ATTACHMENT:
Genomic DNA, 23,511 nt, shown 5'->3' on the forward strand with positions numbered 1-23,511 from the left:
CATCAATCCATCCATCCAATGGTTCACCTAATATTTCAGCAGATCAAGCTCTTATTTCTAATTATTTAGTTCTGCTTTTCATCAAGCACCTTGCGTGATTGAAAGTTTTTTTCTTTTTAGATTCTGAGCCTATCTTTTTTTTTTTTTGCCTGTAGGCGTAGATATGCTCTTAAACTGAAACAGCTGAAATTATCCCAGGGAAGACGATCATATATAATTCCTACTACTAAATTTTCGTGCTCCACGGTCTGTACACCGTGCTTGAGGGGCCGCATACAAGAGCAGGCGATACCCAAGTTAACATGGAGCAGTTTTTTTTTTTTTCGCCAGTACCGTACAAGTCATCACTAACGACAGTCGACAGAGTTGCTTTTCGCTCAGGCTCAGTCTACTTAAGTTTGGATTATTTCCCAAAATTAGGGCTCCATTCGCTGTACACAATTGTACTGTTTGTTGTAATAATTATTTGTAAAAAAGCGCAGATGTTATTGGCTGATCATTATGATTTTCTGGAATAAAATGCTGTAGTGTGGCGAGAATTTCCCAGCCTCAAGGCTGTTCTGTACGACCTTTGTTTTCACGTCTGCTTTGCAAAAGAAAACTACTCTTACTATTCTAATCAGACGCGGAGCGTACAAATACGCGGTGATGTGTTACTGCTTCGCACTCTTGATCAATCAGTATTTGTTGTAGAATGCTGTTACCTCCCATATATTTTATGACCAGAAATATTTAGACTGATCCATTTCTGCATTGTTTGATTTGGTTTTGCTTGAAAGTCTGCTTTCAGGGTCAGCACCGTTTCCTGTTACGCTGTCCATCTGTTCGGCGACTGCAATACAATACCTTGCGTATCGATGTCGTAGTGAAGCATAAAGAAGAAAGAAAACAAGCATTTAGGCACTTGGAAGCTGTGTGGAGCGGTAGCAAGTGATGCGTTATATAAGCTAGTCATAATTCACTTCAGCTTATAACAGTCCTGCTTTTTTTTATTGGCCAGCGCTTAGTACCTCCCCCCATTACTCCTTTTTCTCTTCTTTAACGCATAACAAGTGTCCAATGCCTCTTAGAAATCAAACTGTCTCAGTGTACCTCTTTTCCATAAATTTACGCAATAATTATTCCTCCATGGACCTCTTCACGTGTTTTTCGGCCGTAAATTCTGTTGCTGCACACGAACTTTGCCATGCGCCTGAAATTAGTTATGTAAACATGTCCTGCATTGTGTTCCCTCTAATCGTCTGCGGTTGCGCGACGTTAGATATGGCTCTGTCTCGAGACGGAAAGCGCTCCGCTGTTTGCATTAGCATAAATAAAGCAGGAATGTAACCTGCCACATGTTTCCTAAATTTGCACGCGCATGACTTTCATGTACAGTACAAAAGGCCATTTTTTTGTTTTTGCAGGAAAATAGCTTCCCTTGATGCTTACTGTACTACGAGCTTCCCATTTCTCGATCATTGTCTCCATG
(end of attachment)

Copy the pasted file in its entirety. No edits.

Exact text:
Genomic DNA, 23,511 nt, shown 5'->3' on the forward strand with positions numbered 1-23,511 from the left:
CATCAATCCATCCATCCAATGGTTCACCTAATATTTCAGCAGATCAAGCTCTTATTTCTAATTATTTAGTTCTGCTTTTCATCAAGCACCTTGCGTGATTGAAAGTTTTTTTCTTTTTAGATTCTGAGCCTATCTTTTTTTTTTTTTGCCTGTAGGCGTAGATATGCTCTTAAACTGAAACAGCTGAAATTATCCCAGGGAAGACGATCATATATAATTCCTACTACTAAATTTTCGTGCTCCACGGTCTGTACACCGTGCTTGAGGGGCCGCATACAAGAGCAGGCGATACCCAAGTTAACATGGAGCAGTTTTTTTTTTTTTCGCCAGTACCGTACAAGTCATCACTAACGACAGTCGACAGAGTTGCTTTTCGCTCAGGCTCAGTCTACTTAAGTTTGGATTATTTCCCAAAATTAGGGCTCCATTCGCTGTACACAATTGTACTGTTTGTTGTAATAATTATTTGTAAAAAAGCGCAGATGTTATTGGCTGATCATTATGATTTTCTGGAATAAAATGCTGTAGTGTGGCGAGAATTTCCCAGCCTCAAGGCTGTTCTGTACGACCTTTGTTTTCACGTCTGCTTTGCAAAAGAAAACTACTCTTACTATTCTAATCAGACGCGGAGCGTACAAATACGCGGTGATGTGTTACTGCTTCGCACTCTTGATCAATCAGTATTTGTTGTAGAATGCTGTTACCTCCCATATATTTTATGACCAGAAATATTTAGACTGATCCATTTCTGCATTGTTTGATTTGGTTTTGCTTGAAAGTCTGCTTTCAGGGTCAGCACCGTTTCCTGTTACGCTGTCCATCTGTTCGGCGACTGCAATACAATACCTTGCGTATCGATGTCGTAGTGAAGCATAAAGAAGAAAGAAAACAAGCATTTAGGCACTTGGAAGCTGTGTGGAGCGGTAGCAAGTGATGCGTTATATAAGCTAGTCATAATTCACTTCAGCTTATAACAGTCCTGCTTTTTTTTATTGGCCAGCGCTTAGTACCTCCCCCCATTACTCCTTTTTCTCTTCTTTAACGCATAACAAGTGTCCAATGCCTCTTAGAAATCAAACTGTCTCAGTGTACCTCTTTTCCATAAATTTACGCAATAATTATTCCTCCATGGACCTCTTCACGTGTTTTTCGGCCGTAAATTCTGTTGCTGCACACGAACTTTGCCATGCGCCTGAAATTAGTTATGTAAACATGTCCTGCATTGTGTTCCCTCTAATCGTCTGCGGTTGCGCGACGTTAGATATGGCTCTGTCTCGAGACGGAAAGCGCTCCGCTGTTTGCATTAGCATAAATAAAGCAGGAATGTAACCTGCCACATGTTTCCTAAATTTGCACGCGCATGACTTTCATGTACAGTACAAAAGGCCATTTTTTTGTTTTTGCAGGAAAATAGCTTCCCTTGATGCTTACTGTACTACGAGCTTCCCATTTCTCGATCATTGTCTCCATG